Journalists have fled Afghanistan in droves since the Taliban overran Kabul, placing the free media the country had grown accustomed to in grave peril. Many brave reporters, camera operators, photographers, producers and others were left behind during the international community’s evacuation drive. Some are still inside, desperately trying to keep their outlets on air and online. But others have been forced to try to make their own way, on foot or by road, to a safe country.

One of them is Ahmad Farshad Saleh, a former top journalist and news manager at Ariana News. He’s managed to make it to Turkey, and spoke to IranWire about why he knew he had to leave his country of birth behind.

"I made a documentary about the Haqqani network, a militant branch of the Taliban,” Saleh said. “I interviewed several masterminds and perpetrators of suicide bombings, who had been arrested and were being held in the National Detention Facility. That’s why I felt insecure. I saw my life, and that of my family, were in danger. So I had to flee my country and come to Turkey."

Saleh worked for years as a senior reporter with Ariana News, an independent TV channel founded in 2011. He worked in high-risk areas covering the conflict and produced a number of striking, controversial documentaries. In 2016 he was named the country’s Reporter of the Year by the nationwide NGO Nai – Supporting Open Media in Afghanistan. He was Ariana’s head of news for four years before Kabul fell.

Saleh told IranWire that Ariana broadcast content about Afghanistan that tried to stay free of ethnic and sectarian debates, aiming to give people inside and outside the country an accurate, comprehensive picture of Afghanistan. After the Taliban seized back control, he said, he quickly assessed that he couldn’t stay: “Members of the Haqqani group I’d interviewed were released [from prison]. We were attacked by gunmen. I realized the unbridled deterioration of the situation and chose to leave. The Taliban and al-Qaeda are the biggest threat to the media."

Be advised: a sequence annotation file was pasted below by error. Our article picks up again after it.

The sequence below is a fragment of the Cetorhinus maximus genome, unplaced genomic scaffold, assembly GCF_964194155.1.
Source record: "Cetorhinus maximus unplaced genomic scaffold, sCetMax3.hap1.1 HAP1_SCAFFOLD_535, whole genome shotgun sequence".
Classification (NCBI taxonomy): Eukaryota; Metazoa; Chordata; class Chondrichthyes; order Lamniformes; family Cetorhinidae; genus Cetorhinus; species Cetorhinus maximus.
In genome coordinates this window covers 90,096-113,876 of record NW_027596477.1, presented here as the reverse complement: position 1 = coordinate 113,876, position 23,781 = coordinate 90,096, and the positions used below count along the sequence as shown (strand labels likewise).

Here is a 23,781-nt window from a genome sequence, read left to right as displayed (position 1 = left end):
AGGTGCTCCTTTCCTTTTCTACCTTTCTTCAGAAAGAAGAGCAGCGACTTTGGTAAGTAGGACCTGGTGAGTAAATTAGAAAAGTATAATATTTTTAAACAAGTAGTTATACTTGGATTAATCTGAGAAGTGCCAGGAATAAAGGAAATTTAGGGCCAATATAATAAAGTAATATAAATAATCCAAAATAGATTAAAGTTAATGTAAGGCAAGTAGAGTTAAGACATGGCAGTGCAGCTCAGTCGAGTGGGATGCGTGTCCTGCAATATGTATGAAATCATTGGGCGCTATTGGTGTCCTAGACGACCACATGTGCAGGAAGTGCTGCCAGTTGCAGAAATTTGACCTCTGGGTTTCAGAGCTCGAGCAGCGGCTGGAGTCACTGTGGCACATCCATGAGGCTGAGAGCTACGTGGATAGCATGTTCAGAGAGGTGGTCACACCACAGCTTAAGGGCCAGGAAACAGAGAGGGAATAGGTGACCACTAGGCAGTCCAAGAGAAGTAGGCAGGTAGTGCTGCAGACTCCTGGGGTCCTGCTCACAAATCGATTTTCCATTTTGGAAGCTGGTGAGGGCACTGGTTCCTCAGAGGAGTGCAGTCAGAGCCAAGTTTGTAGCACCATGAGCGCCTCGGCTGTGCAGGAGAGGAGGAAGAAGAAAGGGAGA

The Haqqani network is a militant branch of the Taliban operating in Pakistan and Afghanistan. According to Saleh, the branch is made up of criminals who have been involved in kidnapping, extortion, smuggling and drug trafficking throughout the two-decade war in Afghanistan. The group is described as among the deadliest in the Taliban’s ranks, having carried out many suicide bombings since the arrival of US and NATO forces.

Saleh had also made a documentary about the free and unrestrained drug trade in Kabul, which claimed dealers were being aided and abetted by police officers. It was for this that he won the national award. But it also exposed him to threats and harassment from Afghan drug cartels.

The Taliban today, he believes, is no different to 20 years ago: intellectuals, dissidents and most especially women are all under threat. “I don’t see any bright future for Afghanistan under the shadow of the Taliban,” he said. “I also don’t think women will be able to continue their education and development. Afghanistan is no longer a home for free media and journalism. Activists will leave the country over time. Unfortunately, in a war-torn state, we won’t be able to work freely; we won’t be able to make the slightest criticism of the current holders of power.”

Although Ahmad Farshad Saleh has been in Turkey for some time now, he doesn’t plan to stay in the country and has not yet been able to apply for asylum. In time, he hopes to move on to a safer third country so as to continue his media activities, even if it must be miles away from home.

This article was written by a citizen journalist under a pseudonym.

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